What does this mean for investors? Let’s look at alternative investing approaches, including what you could do to avoid this. A few strategies you can easily deploy will make the next round trip — and, yes, there will be one — much more profitable.
First, a few words about new all-time highs.
Ned Davis Research did a study (brought to my attention by Mark Hulbert) that looked at what happened when the S&P 500 made a new market high after a bear market. Since the 1950s, there were 13 such instances. The mean bull market “continued for another 644 days — nearly two years — and, in the process, gained an additional 40.3 percent.” The median case was less impressive — the bull ran for one more year and gained more than 18 percent.
The weakest example was 2007, with the inflection point coming less than six months later and under 3 percent higher following new highs.
Why is this noteworthy? Mostly because so many investors have fought this rally the entire way up. I suspect the recency effect is to blame — the residual psychological trauma caused by the 2008-09 crash is still so fresh in people’s minds that they have become fearful of risk. Aversion to losses has investors so focused on avoiding any drawdown that they end up missing what turns out to be the best rally in a generation. New highs raise the fear of yet another market top.
This is an emotional reaction. Rather than give in to your ancient lizard brain, let’s put that big ole underutilized neocortex to work. To do that, we have to consider a few standard market metrics and see whether they tell us anything.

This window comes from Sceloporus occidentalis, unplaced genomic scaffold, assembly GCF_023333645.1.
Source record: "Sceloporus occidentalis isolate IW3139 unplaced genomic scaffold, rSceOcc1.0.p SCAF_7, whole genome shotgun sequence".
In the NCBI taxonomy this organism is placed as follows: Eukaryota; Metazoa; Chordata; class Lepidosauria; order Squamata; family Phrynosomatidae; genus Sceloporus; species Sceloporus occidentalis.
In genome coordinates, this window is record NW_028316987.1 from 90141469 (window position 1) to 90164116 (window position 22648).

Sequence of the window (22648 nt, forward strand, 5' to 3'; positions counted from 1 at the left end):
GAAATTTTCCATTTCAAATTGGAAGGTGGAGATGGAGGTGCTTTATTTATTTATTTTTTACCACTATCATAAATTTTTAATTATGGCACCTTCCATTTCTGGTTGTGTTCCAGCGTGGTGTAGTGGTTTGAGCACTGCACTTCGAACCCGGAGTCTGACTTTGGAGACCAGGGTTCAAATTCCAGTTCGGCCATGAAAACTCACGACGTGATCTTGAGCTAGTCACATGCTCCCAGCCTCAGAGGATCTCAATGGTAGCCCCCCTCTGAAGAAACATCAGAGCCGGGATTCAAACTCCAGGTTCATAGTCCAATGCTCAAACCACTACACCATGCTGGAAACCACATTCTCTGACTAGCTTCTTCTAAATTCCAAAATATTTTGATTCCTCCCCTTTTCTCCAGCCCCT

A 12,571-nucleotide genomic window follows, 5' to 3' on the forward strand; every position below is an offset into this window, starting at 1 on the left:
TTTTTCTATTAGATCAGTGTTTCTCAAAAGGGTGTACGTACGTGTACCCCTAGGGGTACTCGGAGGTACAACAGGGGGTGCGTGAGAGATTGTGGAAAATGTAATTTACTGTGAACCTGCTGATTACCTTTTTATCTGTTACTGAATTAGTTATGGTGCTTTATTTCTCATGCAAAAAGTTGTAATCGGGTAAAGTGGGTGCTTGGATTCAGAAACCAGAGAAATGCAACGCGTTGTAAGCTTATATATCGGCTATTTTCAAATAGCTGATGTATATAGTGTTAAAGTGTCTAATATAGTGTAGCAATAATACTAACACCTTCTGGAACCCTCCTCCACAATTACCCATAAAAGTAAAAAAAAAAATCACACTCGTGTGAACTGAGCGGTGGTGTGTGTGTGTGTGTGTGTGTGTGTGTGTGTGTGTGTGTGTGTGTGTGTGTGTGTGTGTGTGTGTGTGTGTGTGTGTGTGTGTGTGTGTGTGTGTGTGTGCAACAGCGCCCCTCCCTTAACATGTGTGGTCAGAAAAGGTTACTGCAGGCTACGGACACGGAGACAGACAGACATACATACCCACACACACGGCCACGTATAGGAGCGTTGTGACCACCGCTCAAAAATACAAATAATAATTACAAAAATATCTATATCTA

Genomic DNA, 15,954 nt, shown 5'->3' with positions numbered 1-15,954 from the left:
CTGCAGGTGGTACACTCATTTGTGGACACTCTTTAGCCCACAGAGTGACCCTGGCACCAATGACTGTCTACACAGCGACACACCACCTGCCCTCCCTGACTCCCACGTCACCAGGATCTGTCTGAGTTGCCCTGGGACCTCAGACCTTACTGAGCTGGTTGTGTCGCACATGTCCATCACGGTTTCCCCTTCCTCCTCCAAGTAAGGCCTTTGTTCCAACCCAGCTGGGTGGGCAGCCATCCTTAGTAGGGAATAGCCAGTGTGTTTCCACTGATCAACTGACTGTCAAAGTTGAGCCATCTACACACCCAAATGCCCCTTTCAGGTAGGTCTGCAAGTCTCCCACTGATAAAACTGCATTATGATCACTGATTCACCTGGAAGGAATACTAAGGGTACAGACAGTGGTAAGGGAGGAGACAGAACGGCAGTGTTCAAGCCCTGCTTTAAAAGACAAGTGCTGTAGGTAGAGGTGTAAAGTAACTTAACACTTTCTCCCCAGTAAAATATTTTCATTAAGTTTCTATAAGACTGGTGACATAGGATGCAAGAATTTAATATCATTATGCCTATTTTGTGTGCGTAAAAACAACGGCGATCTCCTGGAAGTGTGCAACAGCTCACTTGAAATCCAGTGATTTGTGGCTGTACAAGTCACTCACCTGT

Valuation: Markets today are not cheap or expensive. Despite doubling since the market lows, the S&P 500 trades at 15.4 times earnings. The average for all bull markets since 1962, according to Bloomberg, is just under 20 times earnings. From a valuation perspective, markets are not unreasonably priced.
Market internals: Healthy markets can be described as having a strong trend, good leadership and, especially, good breadth. What that last term means is that many stocks are participating in the overall market trend. We track this through the advance-decline (A/D) line, a measure of how many stocks are rising versus falling. During market tops, we tend to see new highs made even as the A/D line diverges. This happens because major market tops are usually preceded by signs of increasingly selective buying. Think of the Nifty Fifty in the 1970s or the four horsemen of the Internet in the late 1990s. I also watch how many new 52-week highs are being made versus new lows. When this diverges from prices, it can be a warning sign.